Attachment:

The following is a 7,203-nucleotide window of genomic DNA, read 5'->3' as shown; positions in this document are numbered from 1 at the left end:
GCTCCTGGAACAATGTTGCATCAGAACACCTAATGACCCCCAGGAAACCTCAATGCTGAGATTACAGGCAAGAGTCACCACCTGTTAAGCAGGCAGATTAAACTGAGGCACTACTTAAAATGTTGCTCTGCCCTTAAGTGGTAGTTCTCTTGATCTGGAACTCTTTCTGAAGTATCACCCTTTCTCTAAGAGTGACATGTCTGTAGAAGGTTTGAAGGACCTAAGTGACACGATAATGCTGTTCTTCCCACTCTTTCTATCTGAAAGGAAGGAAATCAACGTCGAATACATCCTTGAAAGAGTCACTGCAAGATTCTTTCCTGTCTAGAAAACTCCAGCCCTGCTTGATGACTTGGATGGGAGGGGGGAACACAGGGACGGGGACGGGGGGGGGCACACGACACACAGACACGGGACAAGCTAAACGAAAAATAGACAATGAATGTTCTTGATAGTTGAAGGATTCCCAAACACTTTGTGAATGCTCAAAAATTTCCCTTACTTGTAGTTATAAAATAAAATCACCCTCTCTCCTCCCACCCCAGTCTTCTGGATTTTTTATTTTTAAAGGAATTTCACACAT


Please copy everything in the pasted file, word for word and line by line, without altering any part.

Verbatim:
The following is a 7,203-nucleotide window of genomic DNA, read 5'->3' as shown; positions in this document are numbered from 1 at the left end:
GCTCCTGGAACAATGTTGCATCAGAACACCTAATGACCCCCAGGAAACCTCAATGCTGAGATTACAGGCAAGAGTCACCACCTGTTAAGCAGGCAGATTAAACTGAGGCACTACTTAAAATGTTGCTCTGCCCTTAAGTGGTAGTTCTCTTGATCTGGAACTCTTTCTGAAGTATCACCCTTTCTCTAAGAGTGACATGTCTGTAGAAGGTTTGAAGGACCTAAGTGACACGATAATGCTGTTCTTCCCACTCTTTCTATCTGAAAGGAAGGAAATCAACGTCGAATACATCCTTGAAAGAGTCACTGCAAGATTCTTTCCTGTCTAGAAAACTCCAGCCCTGCTTGATGACTTGGATGGGAGGGGGGAACACAGGGACGGGGACGGGGGGGGGCACACGACACACAGACACGGGACAAGCTAAACGAAAAATAGACAATGAATGTTCTTGATAGTTGAAGGATTCCCAAACACTTTGTGAATGCTCAAAAATTTCCCTTACTTGTAGTTATAAAATAAAATCACCCTCTCTCCTCCCACCCCAGTCTTCTGGATTTTTTATTTTTAAAGGAATTTCACACAT